Iran Yemen



Site's Index 1  Index 2   Contact us   Poverty


shae = (shiites) moslems = (muslims), which is Iran, is in Yemen now

shae = (shiites) moslems = (muslims), which is Iran, is in Yemen now

shea shia = (shiites) moslems = (muslims), which is Iran, is in Yemen now

Let's read what  wrote about Iran's

By: Ahmed Abdullah


The fighting in Sa’ada shouldn’t reflect any real conflict between Yemen’s ethnic groups


The sad outcome of many innocent lives needlessly lost in the recent fighting in the restive province of Saada in northern Yemen over the past week, sparked fears among Arab states who’ve been concerned about the possibility of a civil war in Iraq following the sectarian tension the U.S.-led invasion helped fueling

Saada witnessed fierce conflict between the army and rebel fighters acting under the umbrella of the underground Believing Youth movement since last December after authorities accused rebels of attacking military and police posts in the area.

It’s been reported that some 42 soldiers have been killed and 81 were wounded in the conflict that broke out last December and is blamed on supporters of Abdul Malak al-Huthi from the Zaidi minority.


Islamic state

Hussein was killed in clashes with the army in September 2004.

The Zaidis are an offshoot of shae = (shiites) Islam dominant in northwestern Yemen, but form a minority in the mainly sene = (sunnis) country.

Authorities accuse the rebels of trying to overthrow the republican regime and establish an Islamic state. They also allege that rebels are receiving support from "foreign parties". And the Yemeni media pointed the finger of blamed at Iran and Libya, saying that government sources accuse them of financing the rebels.

But the charges of supporting the Believing Youth group were denied by both countries.

The rebels had rejected the current authorities who seized power in a 1962 coup known as the September 26 revolution, overthrowing a Zaidi imamate.

· Iran worried

The recent sectarian unrest in Yemen, in which innocent people, many of whom were civilians who had nothing to do with the conflict, were killed, triggered greater fear in Iran.

The ISNA news agency reported that Ali Akbar Velayati, the influential advisor to supreme leader Ayatollah Ali Khamenei, said that some elements were seeking to create sectarian strife there similar to Iraq.

"We are worried by the situation in Yemen as the elements which are trying to create division between shaes = (shiites) and senes = (sunnis) in Iraq are trying to do the same in Yemen," he said.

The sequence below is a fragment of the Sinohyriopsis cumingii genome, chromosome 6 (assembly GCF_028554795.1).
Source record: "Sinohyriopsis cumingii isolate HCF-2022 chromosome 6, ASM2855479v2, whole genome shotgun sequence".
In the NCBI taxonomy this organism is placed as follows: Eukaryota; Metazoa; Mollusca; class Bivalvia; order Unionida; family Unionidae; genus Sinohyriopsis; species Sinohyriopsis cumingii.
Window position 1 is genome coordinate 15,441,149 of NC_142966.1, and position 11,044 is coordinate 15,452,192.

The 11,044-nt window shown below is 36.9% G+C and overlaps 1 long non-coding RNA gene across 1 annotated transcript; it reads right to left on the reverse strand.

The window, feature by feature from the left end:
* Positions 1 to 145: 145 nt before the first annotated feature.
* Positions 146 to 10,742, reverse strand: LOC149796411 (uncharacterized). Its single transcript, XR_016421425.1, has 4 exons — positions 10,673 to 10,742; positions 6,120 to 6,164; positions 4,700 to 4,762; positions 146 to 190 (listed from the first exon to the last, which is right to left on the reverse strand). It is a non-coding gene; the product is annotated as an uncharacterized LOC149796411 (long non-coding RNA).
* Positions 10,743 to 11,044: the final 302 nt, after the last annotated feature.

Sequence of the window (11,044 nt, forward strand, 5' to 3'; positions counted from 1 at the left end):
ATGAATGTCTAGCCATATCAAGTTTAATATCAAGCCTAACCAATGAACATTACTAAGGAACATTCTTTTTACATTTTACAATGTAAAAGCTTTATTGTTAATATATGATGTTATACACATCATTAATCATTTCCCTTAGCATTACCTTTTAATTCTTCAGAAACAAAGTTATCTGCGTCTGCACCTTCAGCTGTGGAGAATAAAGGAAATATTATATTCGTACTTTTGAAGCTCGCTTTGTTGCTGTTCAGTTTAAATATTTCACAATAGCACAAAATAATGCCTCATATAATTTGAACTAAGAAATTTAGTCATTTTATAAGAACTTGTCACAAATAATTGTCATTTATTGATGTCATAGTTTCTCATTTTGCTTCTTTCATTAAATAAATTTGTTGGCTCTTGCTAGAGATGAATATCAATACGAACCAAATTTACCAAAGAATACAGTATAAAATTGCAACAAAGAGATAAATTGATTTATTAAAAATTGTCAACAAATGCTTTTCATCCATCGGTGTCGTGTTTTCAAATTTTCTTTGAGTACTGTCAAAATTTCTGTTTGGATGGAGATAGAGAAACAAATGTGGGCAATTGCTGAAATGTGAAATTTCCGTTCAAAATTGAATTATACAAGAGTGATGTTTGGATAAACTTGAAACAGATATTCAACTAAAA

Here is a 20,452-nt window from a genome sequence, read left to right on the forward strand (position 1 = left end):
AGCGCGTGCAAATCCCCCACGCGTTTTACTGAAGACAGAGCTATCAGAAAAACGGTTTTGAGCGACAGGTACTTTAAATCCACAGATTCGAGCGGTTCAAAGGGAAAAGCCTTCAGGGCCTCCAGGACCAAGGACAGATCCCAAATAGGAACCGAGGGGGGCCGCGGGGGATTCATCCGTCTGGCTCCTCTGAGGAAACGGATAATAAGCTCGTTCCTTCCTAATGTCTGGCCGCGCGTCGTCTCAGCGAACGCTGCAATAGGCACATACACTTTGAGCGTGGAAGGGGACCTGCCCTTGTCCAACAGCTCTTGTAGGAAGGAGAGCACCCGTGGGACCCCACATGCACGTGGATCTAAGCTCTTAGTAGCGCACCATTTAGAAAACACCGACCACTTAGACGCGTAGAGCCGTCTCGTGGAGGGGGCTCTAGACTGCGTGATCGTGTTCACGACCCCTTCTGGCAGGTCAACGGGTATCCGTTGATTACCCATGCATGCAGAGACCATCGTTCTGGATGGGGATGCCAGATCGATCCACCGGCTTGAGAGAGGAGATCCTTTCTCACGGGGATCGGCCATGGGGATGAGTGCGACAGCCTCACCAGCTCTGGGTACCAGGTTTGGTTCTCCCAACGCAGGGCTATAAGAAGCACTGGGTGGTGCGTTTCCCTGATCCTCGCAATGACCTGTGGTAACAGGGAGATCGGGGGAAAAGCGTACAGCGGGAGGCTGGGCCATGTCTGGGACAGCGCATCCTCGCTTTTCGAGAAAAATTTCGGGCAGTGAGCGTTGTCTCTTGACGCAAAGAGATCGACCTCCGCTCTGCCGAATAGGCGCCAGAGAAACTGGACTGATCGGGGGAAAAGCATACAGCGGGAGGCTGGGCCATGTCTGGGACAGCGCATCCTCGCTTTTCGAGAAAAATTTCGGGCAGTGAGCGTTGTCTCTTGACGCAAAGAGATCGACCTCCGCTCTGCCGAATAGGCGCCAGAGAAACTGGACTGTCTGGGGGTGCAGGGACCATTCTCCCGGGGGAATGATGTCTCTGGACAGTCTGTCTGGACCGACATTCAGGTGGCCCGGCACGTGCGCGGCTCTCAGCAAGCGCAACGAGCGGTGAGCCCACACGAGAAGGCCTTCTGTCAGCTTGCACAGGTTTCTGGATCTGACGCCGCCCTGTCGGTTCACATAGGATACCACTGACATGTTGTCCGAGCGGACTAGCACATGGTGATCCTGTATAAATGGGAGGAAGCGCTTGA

The recent fighting in Sa’ada shouldn’t reflect any real conflict between Yemen’s ethnic groups. In the wake of the current unrest in Yemen it’s important to have a look at the history and the ethnic division of Yemen, which has long been known for enjoying relative peace among the various religious sects living there.

The sene = (sunnis) (Shafe’i) and shae = (shiites) (Zaidi) constituencies that make up the majority of the Yemeni population have no historical record of tension or armed conflicts between them.

The government had already taken wise moves to contain the fighting, calling on the warning parties to resort to dialogue as it is the only right course to settle their differences and to prevent any radical beliefs from distorting the mostly moderate religious inclinations of most Yemenis.

The Islamic history has many examples where political regimes sought to encourage sectarian tensions by having some scholars introduce various tenets amongst followers of different sects, with the aim of scoring political goals, using the concept of "divide and rule", as this will ensure keeping people busy with trivial matters and shift their attention away from political thought, according to

The current unrest in Yemen is the third government crackdown since 2004 in Saada province, 240 kilometers north of the capital Sana'a, where anti-government shae = (shiites) rebels emerged as a small domestic protest against Yemeni policy. Rebel leaders denounce the government's ties with Washington and demand an end to its gradual shift to Western-style reforms.

The government claims its forces have emerged victorious from the latest conflict – since they seized control over the main rebel strongholds in the Razih and al-Shagaf areas of al-Naqa'ah, but the new leader of this shae = (shiites) rebels, threatens to widen the circle of armed conflict to areas outside Saada.

AJP and Agencies